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Among the oldest baseball stadiums in the United States, Wrigley Field is a historic marker that any baseball lover can appreciate. It has cycled through a few names since opening, including Weeghman Park and Cubs Park. Locals have nicknamed it the Friendly Confines. Since opening in 1914, it has become an icon.
Part of the magic of Wrigley Field is that it is true to its past. Designed by Zachary Taylor and Charles G. Davis, the simple steel construct was finished in a mere two months, costing about $250,000. It was owned by – and originally named after – Charles Weeghman. Simple and solid with 14,000 seats, the field held its first major league baseball game in April of 2014. This was so long ago that the Federal League played the Kansas City Packers, a time before the Chicago Cubs existed. When the Federal League collapsed, Weeghman purchased the Cubs, starting the decades-long relationship.
In 1920, William Wrigley, Jr. – the manufacturer of the chewing gum – bought the field and the team, changing its name for the first time to Cubs Park. However, six years later, it was given the name it had for nearly a century: Wrigley Field. When The team and stadium were purchased in 1981 by the Tribune Company for $600,000 – over $6 million in today’s currently -- it kept its name, a nod to the history and culture of baseball in Chicago and the entrepreneurs who made it possible. When it was sold to the Ricketts family in the 2000s, they made the same choice: to preserve the name and preserve the past.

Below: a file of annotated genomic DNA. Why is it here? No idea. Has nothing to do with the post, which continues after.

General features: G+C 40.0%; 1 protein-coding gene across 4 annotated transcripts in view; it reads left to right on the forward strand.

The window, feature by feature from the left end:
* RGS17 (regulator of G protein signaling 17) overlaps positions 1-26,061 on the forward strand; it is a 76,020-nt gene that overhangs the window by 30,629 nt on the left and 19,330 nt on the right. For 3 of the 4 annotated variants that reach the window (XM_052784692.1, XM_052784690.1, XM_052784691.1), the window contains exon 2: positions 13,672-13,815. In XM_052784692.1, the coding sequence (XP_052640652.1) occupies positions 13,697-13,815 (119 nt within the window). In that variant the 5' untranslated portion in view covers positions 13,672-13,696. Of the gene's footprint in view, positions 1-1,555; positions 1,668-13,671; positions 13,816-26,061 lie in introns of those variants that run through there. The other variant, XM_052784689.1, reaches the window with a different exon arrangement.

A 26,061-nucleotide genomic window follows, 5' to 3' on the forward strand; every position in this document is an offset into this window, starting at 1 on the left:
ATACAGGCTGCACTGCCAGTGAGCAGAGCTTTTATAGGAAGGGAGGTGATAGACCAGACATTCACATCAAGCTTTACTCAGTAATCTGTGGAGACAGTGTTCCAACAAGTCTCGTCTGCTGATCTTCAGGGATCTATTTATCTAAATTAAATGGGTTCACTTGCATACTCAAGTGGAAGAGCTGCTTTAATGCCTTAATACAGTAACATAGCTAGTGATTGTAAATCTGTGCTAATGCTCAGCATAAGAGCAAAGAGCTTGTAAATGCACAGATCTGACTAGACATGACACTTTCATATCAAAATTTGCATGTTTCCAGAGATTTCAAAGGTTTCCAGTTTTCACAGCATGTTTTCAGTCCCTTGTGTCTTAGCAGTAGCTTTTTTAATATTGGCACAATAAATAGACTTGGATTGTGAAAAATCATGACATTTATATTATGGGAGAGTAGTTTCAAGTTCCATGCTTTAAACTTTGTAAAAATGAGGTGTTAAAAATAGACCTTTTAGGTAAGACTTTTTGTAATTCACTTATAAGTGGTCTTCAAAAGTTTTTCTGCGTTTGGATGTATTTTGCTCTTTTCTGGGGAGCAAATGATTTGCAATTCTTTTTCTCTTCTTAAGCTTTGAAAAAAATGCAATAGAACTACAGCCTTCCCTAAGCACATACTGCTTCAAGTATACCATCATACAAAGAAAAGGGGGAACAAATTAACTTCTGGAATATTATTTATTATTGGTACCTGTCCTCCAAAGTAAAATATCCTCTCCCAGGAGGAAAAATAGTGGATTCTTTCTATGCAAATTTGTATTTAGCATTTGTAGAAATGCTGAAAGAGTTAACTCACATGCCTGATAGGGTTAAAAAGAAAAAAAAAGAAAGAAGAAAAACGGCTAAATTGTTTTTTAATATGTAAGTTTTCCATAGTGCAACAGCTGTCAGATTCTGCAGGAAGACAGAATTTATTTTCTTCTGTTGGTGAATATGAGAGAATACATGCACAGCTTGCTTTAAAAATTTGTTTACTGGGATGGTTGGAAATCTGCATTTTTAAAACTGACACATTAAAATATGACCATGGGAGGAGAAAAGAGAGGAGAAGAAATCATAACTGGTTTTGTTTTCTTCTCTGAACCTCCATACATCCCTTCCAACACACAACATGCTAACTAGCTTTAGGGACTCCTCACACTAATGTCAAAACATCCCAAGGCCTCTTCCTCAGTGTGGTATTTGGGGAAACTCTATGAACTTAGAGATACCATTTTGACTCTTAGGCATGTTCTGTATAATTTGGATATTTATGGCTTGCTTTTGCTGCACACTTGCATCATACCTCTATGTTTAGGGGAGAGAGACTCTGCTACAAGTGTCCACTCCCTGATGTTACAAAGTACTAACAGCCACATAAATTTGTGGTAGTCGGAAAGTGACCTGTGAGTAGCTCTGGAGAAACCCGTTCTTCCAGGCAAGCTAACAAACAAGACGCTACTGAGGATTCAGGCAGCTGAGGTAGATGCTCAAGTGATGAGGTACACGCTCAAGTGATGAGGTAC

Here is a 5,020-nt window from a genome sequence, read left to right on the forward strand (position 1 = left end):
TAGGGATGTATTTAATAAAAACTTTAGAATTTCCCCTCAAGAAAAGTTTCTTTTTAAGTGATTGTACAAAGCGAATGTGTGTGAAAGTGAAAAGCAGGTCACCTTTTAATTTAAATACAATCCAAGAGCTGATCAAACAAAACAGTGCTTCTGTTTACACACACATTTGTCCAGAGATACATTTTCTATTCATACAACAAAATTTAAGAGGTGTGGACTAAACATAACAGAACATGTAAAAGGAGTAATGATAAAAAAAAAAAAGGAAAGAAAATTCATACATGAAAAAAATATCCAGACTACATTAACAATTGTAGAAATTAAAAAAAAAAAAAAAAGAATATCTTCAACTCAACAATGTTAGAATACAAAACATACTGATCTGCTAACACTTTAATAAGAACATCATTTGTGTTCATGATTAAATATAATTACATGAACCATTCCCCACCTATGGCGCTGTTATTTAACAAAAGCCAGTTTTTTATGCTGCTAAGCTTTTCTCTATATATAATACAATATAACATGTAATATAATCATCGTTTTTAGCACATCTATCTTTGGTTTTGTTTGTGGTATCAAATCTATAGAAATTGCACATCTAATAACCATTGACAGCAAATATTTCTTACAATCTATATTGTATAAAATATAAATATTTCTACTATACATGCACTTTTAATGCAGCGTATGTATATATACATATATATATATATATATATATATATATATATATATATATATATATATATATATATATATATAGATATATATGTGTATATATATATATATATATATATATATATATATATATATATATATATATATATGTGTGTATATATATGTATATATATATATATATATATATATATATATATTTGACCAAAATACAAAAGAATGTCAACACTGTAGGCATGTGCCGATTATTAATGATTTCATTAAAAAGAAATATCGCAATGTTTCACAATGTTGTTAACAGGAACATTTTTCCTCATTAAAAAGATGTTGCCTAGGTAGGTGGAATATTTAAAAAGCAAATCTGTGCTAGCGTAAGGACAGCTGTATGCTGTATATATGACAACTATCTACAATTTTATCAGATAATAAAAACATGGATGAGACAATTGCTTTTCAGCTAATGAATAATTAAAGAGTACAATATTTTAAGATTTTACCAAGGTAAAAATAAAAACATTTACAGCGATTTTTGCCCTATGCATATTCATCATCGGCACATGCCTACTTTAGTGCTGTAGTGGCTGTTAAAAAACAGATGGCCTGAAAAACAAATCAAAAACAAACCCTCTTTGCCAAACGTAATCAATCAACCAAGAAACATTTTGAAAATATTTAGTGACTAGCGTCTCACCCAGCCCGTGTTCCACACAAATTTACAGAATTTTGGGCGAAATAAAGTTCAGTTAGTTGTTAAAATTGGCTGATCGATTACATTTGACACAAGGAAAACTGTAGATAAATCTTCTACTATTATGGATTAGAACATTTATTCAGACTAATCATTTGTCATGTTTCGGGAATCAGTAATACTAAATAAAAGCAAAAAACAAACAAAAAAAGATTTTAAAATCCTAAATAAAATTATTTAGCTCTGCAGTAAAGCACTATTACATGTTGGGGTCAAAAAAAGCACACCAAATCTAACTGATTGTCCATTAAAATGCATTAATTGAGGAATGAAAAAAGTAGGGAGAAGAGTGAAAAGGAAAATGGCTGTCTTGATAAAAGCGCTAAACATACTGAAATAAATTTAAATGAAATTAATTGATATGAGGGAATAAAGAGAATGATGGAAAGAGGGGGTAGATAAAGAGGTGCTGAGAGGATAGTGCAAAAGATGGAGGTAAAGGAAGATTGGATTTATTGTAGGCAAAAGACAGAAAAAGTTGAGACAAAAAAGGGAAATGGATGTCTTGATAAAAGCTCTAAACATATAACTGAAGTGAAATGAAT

Like any historic structure, Wrigley Field has sustained a number of renovations and updates to keep it up to code and compatible with contemporary spectators. An upper deck was added (1927-1928). The now-famous boomerang-shaped bleacher and stand seating area was added (1937-1938). A red, hand-run scoreboard was put up (1937-1938). An art-deco inspired marquee was added to the entrance, first painted in green then red (1934). All of these features have been maintained. More recently, Wrigley Field has gotten lights for night games, a Jumbotron, and more.
When you go to Wrigley Field, expect to see the Chicago Cubs playing. Although some other resident teams have entered contract with the field over the years, the Chicago Cubs are the truest residents, keeping the relationship consecutively since 1916. Sometimes performers on tour will stop by the field to put on a show, such as pop stars Maroon 5, Meghan Trainor, Guns ‘n Roses, Fall Out Boy, Weezer, Green Day, and Leon Bridges.
If you want to stop by Wrigley Field to soak up the retro feel of a ballgame, head to 1060 West Addison Street, Chicago, Illinois 60613. Just blocks away from Lake Michigan’s shoreline in the Lake View neighborhood, it is the perfect destination for an outdoorsy day in the city.